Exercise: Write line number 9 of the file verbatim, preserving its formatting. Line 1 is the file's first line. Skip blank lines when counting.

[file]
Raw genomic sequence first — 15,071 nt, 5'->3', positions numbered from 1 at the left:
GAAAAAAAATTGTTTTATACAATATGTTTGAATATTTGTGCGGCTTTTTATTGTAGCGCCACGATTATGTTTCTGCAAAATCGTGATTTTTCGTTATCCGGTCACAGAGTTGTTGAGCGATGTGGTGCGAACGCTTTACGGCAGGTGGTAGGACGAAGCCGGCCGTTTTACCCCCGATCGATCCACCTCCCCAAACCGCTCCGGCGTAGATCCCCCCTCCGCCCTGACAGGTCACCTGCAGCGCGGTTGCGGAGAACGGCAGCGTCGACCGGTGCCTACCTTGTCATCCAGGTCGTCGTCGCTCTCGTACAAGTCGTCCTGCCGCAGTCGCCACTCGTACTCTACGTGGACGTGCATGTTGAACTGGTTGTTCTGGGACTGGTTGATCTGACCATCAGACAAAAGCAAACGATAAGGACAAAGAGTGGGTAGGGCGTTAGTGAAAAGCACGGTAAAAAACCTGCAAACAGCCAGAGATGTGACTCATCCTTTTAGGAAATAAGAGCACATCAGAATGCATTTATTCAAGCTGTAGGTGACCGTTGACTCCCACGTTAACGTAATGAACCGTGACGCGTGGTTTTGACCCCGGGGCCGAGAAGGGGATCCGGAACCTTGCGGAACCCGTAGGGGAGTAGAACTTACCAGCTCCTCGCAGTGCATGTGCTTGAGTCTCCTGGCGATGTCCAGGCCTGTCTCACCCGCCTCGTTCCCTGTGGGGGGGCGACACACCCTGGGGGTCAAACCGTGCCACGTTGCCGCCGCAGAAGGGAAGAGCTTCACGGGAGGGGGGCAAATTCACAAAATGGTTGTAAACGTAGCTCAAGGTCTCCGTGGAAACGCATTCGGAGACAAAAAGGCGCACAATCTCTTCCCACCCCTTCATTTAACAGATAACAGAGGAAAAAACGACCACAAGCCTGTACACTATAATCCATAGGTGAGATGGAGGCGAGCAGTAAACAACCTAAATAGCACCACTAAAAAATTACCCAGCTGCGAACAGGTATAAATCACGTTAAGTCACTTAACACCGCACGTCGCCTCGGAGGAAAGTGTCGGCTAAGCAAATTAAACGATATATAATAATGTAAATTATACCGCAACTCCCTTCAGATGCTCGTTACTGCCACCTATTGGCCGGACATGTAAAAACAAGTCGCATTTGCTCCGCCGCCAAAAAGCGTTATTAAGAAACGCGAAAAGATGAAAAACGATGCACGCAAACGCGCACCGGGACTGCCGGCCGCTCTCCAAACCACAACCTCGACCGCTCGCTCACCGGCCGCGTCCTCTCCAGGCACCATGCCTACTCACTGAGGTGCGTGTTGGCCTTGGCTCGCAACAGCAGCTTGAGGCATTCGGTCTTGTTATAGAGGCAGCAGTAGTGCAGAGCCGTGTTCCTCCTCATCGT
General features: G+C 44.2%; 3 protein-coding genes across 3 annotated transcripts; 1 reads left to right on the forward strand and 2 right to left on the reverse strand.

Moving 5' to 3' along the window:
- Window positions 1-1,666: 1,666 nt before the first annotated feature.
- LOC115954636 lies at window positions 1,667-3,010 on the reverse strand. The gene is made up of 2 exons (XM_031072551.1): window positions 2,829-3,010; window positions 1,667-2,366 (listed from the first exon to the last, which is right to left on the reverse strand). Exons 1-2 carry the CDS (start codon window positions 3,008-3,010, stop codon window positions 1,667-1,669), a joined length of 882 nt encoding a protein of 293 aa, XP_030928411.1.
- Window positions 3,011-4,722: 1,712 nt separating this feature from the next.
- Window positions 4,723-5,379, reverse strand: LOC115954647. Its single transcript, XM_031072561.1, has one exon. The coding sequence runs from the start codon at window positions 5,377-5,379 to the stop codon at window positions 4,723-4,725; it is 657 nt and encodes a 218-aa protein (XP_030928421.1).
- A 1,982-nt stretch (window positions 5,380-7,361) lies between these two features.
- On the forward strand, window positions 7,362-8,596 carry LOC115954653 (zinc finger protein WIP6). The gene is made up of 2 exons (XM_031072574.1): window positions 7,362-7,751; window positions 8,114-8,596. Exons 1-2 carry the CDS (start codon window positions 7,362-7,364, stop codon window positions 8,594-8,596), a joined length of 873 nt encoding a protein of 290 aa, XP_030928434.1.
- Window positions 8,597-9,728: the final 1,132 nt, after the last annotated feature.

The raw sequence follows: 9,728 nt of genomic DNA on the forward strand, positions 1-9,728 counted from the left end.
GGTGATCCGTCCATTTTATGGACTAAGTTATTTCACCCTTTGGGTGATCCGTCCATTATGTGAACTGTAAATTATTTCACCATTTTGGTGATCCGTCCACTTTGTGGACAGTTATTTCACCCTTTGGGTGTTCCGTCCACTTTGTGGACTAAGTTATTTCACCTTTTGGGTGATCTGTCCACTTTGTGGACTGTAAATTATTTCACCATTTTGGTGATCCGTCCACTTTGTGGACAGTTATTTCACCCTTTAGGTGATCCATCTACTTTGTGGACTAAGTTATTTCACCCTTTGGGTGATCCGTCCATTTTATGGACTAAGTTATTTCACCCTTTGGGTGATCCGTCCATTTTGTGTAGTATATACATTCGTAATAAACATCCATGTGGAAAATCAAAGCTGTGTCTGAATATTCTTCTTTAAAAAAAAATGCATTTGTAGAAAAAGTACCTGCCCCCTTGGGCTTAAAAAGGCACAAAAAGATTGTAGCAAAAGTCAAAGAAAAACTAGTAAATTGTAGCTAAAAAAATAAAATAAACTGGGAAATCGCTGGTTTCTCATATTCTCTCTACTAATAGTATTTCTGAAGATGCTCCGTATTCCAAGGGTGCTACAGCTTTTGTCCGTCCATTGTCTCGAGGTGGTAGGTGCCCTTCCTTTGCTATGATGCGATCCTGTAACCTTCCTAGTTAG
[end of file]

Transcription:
- A 1,982-nt stretch (window positions 5,380-7,361) lies between these two features.